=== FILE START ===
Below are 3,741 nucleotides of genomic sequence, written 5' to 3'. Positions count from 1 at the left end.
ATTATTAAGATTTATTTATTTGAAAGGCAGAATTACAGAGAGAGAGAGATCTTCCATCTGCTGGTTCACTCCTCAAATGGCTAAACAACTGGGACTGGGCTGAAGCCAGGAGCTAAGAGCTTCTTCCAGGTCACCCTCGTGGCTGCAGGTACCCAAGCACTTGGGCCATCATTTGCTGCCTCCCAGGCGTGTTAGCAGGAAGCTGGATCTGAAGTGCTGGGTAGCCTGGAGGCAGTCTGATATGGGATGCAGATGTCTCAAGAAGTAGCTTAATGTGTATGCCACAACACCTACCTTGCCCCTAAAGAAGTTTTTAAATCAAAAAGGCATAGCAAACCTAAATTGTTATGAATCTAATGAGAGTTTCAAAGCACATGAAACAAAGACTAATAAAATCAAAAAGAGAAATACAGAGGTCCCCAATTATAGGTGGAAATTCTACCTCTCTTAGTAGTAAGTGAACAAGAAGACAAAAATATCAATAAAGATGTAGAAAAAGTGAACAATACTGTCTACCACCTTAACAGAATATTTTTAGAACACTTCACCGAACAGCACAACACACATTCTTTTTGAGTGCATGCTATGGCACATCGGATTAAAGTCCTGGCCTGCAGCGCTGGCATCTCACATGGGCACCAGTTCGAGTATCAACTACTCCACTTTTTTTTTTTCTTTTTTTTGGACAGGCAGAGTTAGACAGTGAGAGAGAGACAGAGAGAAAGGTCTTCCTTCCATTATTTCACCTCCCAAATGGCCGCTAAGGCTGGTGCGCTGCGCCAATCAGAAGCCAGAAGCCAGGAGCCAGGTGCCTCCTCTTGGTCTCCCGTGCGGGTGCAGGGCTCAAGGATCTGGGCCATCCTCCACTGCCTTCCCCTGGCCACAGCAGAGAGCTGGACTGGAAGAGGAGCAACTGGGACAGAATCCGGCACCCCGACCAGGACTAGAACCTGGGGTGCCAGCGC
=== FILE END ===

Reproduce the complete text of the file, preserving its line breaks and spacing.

Below are 3,741 nucleotides of genomic sequence, written 5' to 3'. Positions count from 1 at the left end.
ATTATTAAGATTTATTTATTTGAAAGGCAGAATTACAGAGAGAGAGAGATCTTCCATCTGCTGGTTCACTCCTCAAATGGCTAAACAACTGGGACTGGGCTGAAGCCAGGAGCTAAGAGCTTCTTCCAGGTCACCCTCGTGGCTGCAGGTACCCAAGCACTTGGGCCATCATTTGCTGCCTCCCAGGCGTGTTAGCAGGAAGCTGGATCTGAAGTGCTGGGTAGCCTGGAGGCAGTCTGATATGGGATGCAGATGTCTCAAGAAGTAGCTTAATGTGTATGCCACAACACCTACCTTGCCCCTAAAGAAGTTTTTAAATCAAAAAGGCATAGCAAACCTAAATTGTTATGAATCTAATGAGAGTTTCAAAGCACATGAAACAAAGACTAATAAAATCAAAAAGAGAAATACAGAGGTCCCCAATTATAGGTGGAAATTCTACCTCTCTTAGTAGTAAGTGAACAAGAAGACAAAAATATCAATAAAGATGTAGAAAAAGTGAACAATACTGTCTACCACCTTAACAGAATATTTTTAGAACACTTCACCGAACAGCACAACACACATTCTTTTTGAGTGCATGCTATGGCACATCGGATTAAAGTCCTGGCCTGCAGCGCTGGCATCTCACATGGGCACCAGTTCGAGTATCAACTACTCCACTTTTTTTTTTTCTTTTTTTTGGACAGGCAGAGTTAGACAGTGAGAGAGAGACAGAGAGAAAGGTCTTCCTTCCATTATTTCACCTCCCAAATGGCCGCTAAGGCTGGTGCGCTGCGCCAATCAGAAGCCAGAAGCCAGGAGCCAGGTGCCTCCTCTTGGTCTCCCGTGCGGGTGCAGGGCTCAAGGATCTGGGCCATCCTCCACTGCCTTCCCCTGGCCACAGCAGAGAGCTGGACTGGAAGAGGAGCAACTGGGACAGAATCCGGCACCCCGACCAGGACTAGAACCTGGGGTGCCAGCGC